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Success! Mwajuma from Tanzania raised $890 to fund clubfoot correction.

Mwajuma
100%
  • $890 raised, $0 to go
$890
raised
$0
to go
Fully funded
Mwajuma's treatment was fully funded on August 21, 2018.

Photo of Mwajuma post-operation

September 9, 2018

Mwajuma underwent clubfoot correction.

Mwajuma’s manipulation and casting is going well, and she is now on her second casting. This procedure is going to help Mwajuma’s leg straighten.

Mwajuma’s mother says, “Thank you very much for helping my daughter may God bless you.”

Mwajuma’s manipulation and casting is going well, and she is now on her second casting. This procedure is going to help Mwajuma’s leg straig...

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August 10, 2018

Mwajuma is a baby from Tanzania. She is the only child to her young parents, who are farmers.

Mwajuma has clubfoot of both feet. Clubfoot is a condition in which the foot is twisted out of shape. This causes difficulty walking and even wearing shoes.

Fortunately, Mwajuma traveled to visit our medical partner’s care center, AIC Cure International Hospital. There, surgeons will perform clubfoot repair surgery on August 13. Our medical partner, African Mission Healthcare Foundation, is requesting $890 to fund Mwajuma’s clubfoot repair. After treatment, she will be able to walk easily.

Mwajuma’s mother says, “We spent all the money we had saved and from what we got from friends and family to try and treat her but nothing came out of it other than loses. We can’t afford to try again since we have nothing left other than the little we get for our living. Please help us.”

Mwajuma is a baby from Tanzania. She is the only child to her young parents, who are farmers. Mwajuma has clubfoot of both feet. Clubfoo...

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Mwajuma's Timeline

  • August 10, 2018
    PROFILE SUBMITTED

    Mwajuma was submitted by Joan Kadagaya, Curative Medical Support Program-Partner Representative at African Mission Healthcare Foundation, our medical partner in Tanzania.

  • August 10, 2018
    PROFILE PUBLISHED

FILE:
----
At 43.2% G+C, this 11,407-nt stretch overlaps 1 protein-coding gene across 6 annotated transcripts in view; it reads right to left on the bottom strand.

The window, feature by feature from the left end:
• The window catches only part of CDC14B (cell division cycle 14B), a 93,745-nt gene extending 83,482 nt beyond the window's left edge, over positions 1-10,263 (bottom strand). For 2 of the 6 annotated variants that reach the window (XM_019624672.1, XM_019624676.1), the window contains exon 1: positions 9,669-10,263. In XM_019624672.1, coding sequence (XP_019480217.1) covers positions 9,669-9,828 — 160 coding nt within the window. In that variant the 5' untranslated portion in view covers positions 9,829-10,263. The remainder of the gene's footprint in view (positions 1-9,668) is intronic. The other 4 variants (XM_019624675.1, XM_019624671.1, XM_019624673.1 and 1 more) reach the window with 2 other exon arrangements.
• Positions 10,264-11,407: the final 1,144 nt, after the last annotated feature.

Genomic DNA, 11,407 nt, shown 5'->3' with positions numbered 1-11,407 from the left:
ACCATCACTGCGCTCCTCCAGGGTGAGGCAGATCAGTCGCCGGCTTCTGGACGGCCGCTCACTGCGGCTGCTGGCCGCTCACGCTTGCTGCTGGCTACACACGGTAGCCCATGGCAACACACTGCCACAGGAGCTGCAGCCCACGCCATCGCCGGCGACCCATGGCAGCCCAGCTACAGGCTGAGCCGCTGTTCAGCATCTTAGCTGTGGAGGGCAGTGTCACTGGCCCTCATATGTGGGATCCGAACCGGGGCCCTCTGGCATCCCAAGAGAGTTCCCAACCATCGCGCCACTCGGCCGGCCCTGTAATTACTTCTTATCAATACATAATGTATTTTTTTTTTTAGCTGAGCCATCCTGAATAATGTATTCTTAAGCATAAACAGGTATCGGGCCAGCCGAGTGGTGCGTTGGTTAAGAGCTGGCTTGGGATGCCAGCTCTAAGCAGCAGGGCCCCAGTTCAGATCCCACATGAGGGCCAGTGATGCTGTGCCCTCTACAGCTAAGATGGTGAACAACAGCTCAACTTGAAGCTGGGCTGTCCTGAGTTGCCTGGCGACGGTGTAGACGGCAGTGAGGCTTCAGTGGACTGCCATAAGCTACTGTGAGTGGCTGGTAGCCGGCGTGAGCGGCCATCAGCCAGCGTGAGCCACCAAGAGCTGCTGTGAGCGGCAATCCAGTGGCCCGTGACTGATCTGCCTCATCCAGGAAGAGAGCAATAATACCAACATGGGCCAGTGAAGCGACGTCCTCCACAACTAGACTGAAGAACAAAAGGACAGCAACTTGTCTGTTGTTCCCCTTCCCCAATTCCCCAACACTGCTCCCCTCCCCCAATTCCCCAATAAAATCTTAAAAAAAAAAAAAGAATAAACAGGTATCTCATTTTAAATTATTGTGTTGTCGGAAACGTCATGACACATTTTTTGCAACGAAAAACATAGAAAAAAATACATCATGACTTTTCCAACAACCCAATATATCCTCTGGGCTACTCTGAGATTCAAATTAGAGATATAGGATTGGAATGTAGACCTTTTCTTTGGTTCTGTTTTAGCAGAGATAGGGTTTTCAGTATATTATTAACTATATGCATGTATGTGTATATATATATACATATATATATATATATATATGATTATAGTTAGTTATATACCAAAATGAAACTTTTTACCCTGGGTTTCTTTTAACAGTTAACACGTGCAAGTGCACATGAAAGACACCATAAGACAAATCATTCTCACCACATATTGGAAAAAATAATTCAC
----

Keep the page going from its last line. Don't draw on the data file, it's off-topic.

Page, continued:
Mwajuma's profile was published to start raising funds.

  • August 14, 2018
    TREATMENT OCCURRED

    Mwajuma received treatment at Arusha Lutheran Medical Centre (ALMC). Medical partners often provide care to patients accepted by Watsi before those patients are fully funded, operating under the guarantee that the cost of care will be paid for by donors.

  • August 21, 2018
    FULLY FUNDED

    Mwajuma's treatment was fully funded.

  • September 09, 2018
    TREATMENT UPDATE

    Mwajuma's treatment was successful. Read the update.

Funded by 21 donors

Funded by 21 donors

Treatment
Clubfoot
  • Cost Breakdown
  • Diagnosis
  • Procedure
On average, it costs $890 for Mwajuma's treatment
Hospital Fees
$693
Medical Staff
$0
Medication
$8
Supplies
$175
Labs
$14
  • Symptoms
  • Impact on patient's life
  • Cultural or regional significance

​What kinds of symptoms do patients experience before receiving treatment?

The foot is turned inward, often severely, at the ankle, and the arch of the foot is very high. Patients experience discomfort, and the affected leg may be shorter and smaller than the other.

​What is the impact on patients’ lives of living with these conditions?

These children have a difficult time walking and running. Years of trying to walk on a clubfoot will cause wounds and other skeletal problems, such as arthritis. Patients will have difficulty fitting in shoes and participating in normal play, school, and daily activities. Many Africans make their livings through manual labor, which can be difficult with an untreated clubfoot.

What cultural or regional factors affect the treatment of these conditions?

Incidence is 1/1,000 live births, or about 1,600 cases in Tanzania annually. This is roughly similar to rates in Western countries, though many cases may be missed. There is no known reason for its occurrence in this region.

  • Process
  • Impact on patient's life
  • Risks and side-effects
  • Accessibility
  • Alternatives

What does the treatment process look like?

Patients will undergo a series of small operations, casting, and manipulations during their course of treatment. Patients will stay in the Plaster House, a rehabilitation center for children in Tanzania, for as long as their recovery takes.

What is the impact of this treatment on the patient’s life?

The bones and joint will become aligned, and long-term disability will be prevented.

What potential side effects or risks come with this treatment?

Clubfoot is very treatable. The surgery is minor and not risky.

How accessible is treatment in the area? What is the typical journey like for a patient to receive care?

Care is not easily accessible. Most patients live in remote, rural areas and are identified through mobile outreach. The pediatric surgical program at Arusha Lutheran Medical Centre was started to meet the large burden of pediatric disability in the region.

What are the alternatives to this treatment?

There are no alternatives. If not treated, the condition will persist and will result in disability.

Meet another patient you can support

100% of your donation funds life-changing surgery.

Meet another patient you can support

100% of your donation funds life-changing surgery.